What's Working Wednesday- Gift Sets

Hi everyone! Can you believe it is already hump day? We are almost to the long weekend that symbolizes the end of Summer and the beginning of the Craft and Holiday season. Time sure flies!

I recently came across some interesting boxes with a magnetic tab closure. The boxes looked large enough for two bars of soap, so I bought a few to try. They do hold two bars quite nicely, and I have had a blast decorating the fronts. So far I have made a Whispering Willow and Whispering Willow Rain box set, an Autumn Apples and Pumpkin Lager box set, and a Baby set that contains a lavender sachet, a bar of goat milk soap, a soap deck and a tin of Baby Bum and Body Balm. I have two other boxes with floral decorations that are just awaiting soap. I will be taking these to the Wine Festival (in Summersville, WV) in a couple of weeks. If they go well I will be making some more.

The curing rack is now holding some recently made soaps in preparation for the Wine festival, the Herb festival, and the opening of the Christmas Cabin. Pretty soon Chardonnay, Cabernet Vineyard, Currant Tea, Jasmine Nights Tea, Sea Spray, Clover Fields with Aloe, and Wild Berries and Herbs will be joining the sales racks! Additionally, I have some lovely sachets in Linen, Lavender Kissed Linen,  Sugared Chestnuts, Daisies and Jasmine Nights Tea. I also have 30 of the 50 Diffuser Bottles filled. So far I have made Linen, Lavender and Chamomile Kissed Linen, Apple Butter, Autumn Apples, and Candy Cane. I plan on doing the rest in Gingerbread, Christmas Berries and some type of Pine or wintry forest. I won't really know what it is until I finish creating it! Lol

Well I have tried to add photographs of the items listed here and for some reason blogger isn't cooperating today. I will keep trying though, so check back. If I can't get them added, then I will put them into a slide show for tomorrow's post.
For now though, I need to get back to work. I am making Christmas Bulb earrings and have about six pairs left to get finished. So as I sit sweating, I am thinking about snow and hoho!

Try an Herb Tuesday- Skullcap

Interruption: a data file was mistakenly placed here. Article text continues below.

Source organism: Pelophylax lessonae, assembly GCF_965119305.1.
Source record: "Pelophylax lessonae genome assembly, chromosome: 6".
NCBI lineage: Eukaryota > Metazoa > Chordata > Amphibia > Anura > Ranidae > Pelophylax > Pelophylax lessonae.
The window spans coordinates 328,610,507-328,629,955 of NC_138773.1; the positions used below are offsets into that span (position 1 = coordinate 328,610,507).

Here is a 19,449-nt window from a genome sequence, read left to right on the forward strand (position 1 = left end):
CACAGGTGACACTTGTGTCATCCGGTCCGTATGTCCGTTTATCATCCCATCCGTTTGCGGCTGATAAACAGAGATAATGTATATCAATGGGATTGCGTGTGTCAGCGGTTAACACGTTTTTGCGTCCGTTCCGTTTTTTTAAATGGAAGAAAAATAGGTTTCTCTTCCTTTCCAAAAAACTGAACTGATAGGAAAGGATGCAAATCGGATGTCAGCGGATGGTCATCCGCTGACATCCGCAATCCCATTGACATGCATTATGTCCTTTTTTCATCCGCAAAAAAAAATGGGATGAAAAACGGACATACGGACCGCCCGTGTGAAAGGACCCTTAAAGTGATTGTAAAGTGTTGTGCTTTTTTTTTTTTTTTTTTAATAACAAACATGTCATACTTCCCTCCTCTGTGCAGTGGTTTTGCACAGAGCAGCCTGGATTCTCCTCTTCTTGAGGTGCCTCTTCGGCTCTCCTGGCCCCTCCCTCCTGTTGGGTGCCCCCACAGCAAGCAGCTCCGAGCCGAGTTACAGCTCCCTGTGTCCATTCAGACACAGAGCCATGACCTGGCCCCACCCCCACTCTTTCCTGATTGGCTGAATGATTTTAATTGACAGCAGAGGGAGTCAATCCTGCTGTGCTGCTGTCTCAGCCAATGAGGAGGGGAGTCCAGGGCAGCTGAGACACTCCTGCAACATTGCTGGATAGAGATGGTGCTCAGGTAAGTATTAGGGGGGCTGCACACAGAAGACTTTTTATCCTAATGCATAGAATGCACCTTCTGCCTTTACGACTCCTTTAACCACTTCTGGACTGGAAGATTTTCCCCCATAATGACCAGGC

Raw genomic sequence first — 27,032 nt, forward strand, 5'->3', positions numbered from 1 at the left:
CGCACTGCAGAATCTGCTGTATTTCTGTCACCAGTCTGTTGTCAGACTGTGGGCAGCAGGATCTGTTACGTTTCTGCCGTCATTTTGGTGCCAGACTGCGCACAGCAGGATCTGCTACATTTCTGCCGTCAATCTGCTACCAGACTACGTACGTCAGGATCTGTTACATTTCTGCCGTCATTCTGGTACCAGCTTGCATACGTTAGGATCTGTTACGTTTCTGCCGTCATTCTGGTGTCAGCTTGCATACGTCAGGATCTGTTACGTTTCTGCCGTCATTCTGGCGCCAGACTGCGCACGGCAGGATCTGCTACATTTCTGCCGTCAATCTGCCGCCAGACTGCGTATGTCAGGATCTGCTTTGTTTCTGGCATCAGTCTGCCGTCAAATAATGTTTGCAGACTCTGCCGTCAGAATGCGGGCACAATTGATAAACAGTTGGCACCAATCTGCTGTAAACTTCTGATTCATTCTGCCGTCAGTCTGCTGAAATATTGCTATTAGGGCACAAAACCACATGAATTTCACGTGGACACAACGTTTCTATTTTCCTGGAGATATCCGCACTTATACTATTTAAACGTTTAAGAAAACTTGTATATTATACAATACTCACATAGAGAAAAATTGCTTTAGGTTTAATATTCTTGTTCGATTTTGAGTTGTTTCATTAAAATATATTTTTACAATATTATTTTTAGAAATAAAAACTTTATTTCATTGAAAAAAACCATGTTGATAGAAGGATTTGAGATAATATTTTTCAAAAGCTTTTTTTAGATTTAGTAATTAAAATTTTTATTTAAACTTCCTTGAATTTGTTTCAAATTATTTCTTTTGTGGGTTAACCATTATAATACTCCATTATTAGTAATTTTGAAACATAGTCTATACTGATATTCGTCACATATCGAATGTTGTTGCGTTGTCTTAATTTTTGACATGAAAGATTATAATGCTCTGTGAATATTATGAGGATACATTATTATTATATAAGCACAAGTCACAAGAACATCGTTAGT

Skullcap, botanically known as Scutellaria lateriflora, is known as a "calming" herb, one that is good for any stressful situation, but especially for those that are grief related. Historically, Skullcap has been used to calm the mind, to stop the cycle of circular thoughts, and to ease emotional stress and tension, especially when dealing with the pain of break ups or loss. It encourages mental clarity and brings a renewed focus to thoughts, as well as actions.  

It is usually made into a tincture or a tea, and has a somewhat bitter taste. Skullcap is known to stimulate digestion, and even to trigger feelings of hunger. Since the gastro-intestinal tract tends to become sluggish when we are stressed, the use of skullcap can help to return our system to health. It is said to relax tight muscles and to relieve headaches. It can be used when needed, or it can be taken daily, as a preventative treatment. When taken daily, it not only restores the body and the mind, but it works as a strengthener to prepare the body to better respond to future stresses. This herb is one that was likely in every medicine cabinet, and would do well in yours! 

Make it Yourself Monday- Holiday Decorations

Yes the air-conditioner may still be in use, but VERY soon, long before you think it should happen, well before you know it, the holiday season will be here. So now is the time to begin preparing, the time for making decorations, and the time to begin making your gifts. think about it, the more that you accomplish now, the less stressed and the more enjoyable your holidays will be! So today's Make it Yourself project is a very easy, yet very cute decoration. This one is so cute. Make several, some to keep for decorations and some to give as gifts!

You will need-
(plastic) ice cubes
paint (black, orange)
artificial snow
*optional components; remnant material for scarf, felt for hat, iridescent and/or textured snow, pipe cleaner, pom poms, and wood or cardboard for a base.